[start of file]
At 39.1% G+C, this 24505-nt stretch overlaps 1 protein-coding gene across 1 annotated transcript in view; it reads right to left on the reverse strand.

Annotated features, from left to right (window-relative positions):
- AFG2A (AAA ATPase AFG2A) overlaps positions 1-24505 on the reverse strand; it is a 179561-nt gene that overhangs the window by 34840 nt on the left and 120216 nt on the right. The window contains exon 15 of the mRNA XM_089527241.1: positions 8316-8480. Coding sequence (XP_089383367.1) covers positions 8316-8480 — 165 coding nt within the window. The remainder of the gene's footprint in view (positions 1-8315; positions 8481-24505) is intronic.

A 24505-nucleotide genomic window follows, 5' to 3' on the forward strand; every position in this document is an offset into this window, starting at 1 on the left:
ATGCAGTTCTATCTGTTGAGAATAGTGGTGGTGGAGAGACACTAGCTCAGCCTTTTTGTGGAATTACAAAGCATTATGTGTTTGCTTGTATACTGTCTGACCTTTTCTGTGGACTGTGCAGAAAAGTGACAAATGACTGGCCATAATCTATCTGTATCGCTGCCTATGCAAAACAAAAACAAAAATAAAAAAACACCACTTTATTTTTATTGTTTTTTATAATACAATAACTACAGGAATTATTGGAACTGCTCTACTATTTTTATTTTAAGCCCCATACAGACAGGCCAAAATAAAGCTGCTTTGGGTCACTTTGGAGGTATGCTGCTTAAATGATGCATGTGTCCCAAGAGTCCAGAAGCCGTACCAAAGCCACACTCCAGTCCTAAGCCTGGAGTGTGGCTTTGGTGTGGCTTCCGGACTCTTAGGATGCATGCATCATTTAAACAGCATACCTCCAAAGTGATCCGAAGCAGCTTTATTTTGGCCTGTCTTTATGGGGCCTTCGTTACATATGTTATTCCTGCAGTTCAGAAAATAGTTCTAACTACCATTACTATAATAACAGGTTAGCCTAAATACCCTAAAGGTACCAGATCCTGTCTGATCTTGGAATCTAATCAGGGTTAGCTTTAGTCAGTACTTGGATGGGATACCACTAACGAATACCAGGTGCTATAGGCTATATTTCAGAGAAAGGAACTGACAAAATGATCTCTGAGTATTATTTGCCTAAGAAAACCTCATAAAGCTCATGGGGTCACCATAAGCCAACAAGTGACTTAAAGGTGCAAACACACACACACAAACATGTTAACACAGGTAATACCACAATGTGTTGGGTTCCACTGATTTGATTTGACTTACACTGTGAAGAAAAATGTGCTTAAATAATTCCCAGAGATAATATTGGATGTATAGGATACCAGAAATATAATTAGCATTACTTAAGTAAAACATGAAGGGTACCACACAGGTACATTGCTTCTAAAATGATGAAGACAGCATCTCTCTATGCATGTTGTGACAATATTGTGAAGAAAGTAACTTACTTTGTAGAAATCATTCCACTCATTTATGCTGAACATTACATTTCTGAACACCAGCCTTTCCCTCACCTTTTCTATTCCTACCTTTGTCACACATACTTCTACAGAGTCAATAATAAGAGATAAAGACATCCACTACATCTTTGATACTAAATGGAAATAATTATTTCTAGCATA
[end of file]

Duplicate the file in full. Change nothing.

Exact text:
At 39.1% G+C, this 24505-nt stretch overlaps 1 protein-coding gene across 1 annotated transcript in view; it reads right to left on the reverse strand.

Annotated features, from left to right (window-relative positions):
- AFG2A (AAA ATPase AFG2A) overlaps positions 1-24505 on the reverse strand; it is a 179561-nt gene that overhangs the window by 34840 nt on the left and 120216 nt on the right. The window contains exon 15 of the mRNA XM_089527241.1: positions 8316-8480. Coding sequence (XP_089383367.1) covers positions 8316-8480 — 165 coding nt within the window. The remainder of the gene's footprint in view (positions 1-8315; positions 8481-24505) is intronic.

A 24505-nucleotide genomic window follows, 5' to 3' on the forward strand; every position in this document is an offset into this window, starting at 1 on the left:
ATGCAGTTCTATCTGTTGAGAATAGTGGTGGTGGAGAGACACTAGCTCAGCCTTTTTGTGGAATTACAAAGCATTATGTGTTTGCTTGTATACTGTCTGACCTTTTCTGTGGACTGTGCAGAAAAGTGACAAATGACTGGCCATAATCTATCTGTATCGCTGCCTATGCAAAACAAAAACAAAAATAAAAAAACACCACTTTATTTTTATTGTTTTTTATAATACAATAACTACAGGAATTATTGGAACTGCTCTACTATTTTTATTTTAAGCCCCATACAGACAGGCCAAAATAAAGCTGCTTTGGGTCACTTTGGAGGTATGCTGCTTAAATGATGCATGTGTCCCAAGAGTCCAGAAGCCGTACCAAAGCCACACTCCAGTCCTAAGCCTGGAGTGTGGCTTTGGTGTGGCTTCCGGACTCTTAGGATGCATGCATCATTTAAACAGCATACCTCCAAAGTGATCCGAAGCAGCTTTATTTTGGCCTGTCTTTATGGGGCCTTCGTTACATATGTTATTCCTGCAGTTCAGAAAATAGTTCTAACTACCATTACTATAATAACAGGTTAGCCTAAATACCCTAAAGGTACCAGATCCTGTCTGATCTTGGAATCTAATCAGGGTTAGCTTTAGTCAGTACTTGGATGGGATACCACTAACGAATACCAGGTGCTATAGGCTATATTTCAGAGAAAGGAACTGACAAAATGATCTCTGAGTATTATTTGCCTAAGAAAACCTCATAAAGCTCATGGGGTCACCATAAGCCAACAAGTGACTTAAAGGTGCAAACACACACACACAAACATGTTAACACAGGTAATACCACAATGTGTTGGGTTCCACTGATTTGATTTGACTTACACTGTGAAGAAAAATGTGCTTAAATAATTCCCAGAGATAATATTGGATGTATAGGATACCAGAAATATAATTAGCATTACTTAAGTAAAACATGAAGGGTACCACACAGGTACATTGCTTCTAAAATGATGAAGACAGCATCTCTCTATGCATGTTGTGACAATATTGTGAAGAAAGTAACTTACTTTGTAGAAATCATTCCACTCATTTATGCTGAACATTACATTTCTGAACACCAGCCTTTCCCTCACCTTTTCTATTCCTACCTTTGTCACACATACTTCTACAGAGTCAATAATAAGAGATAAAGACATCCACTACATCTTTGATACTAAATGGAAATAATTATTTCTAGCATA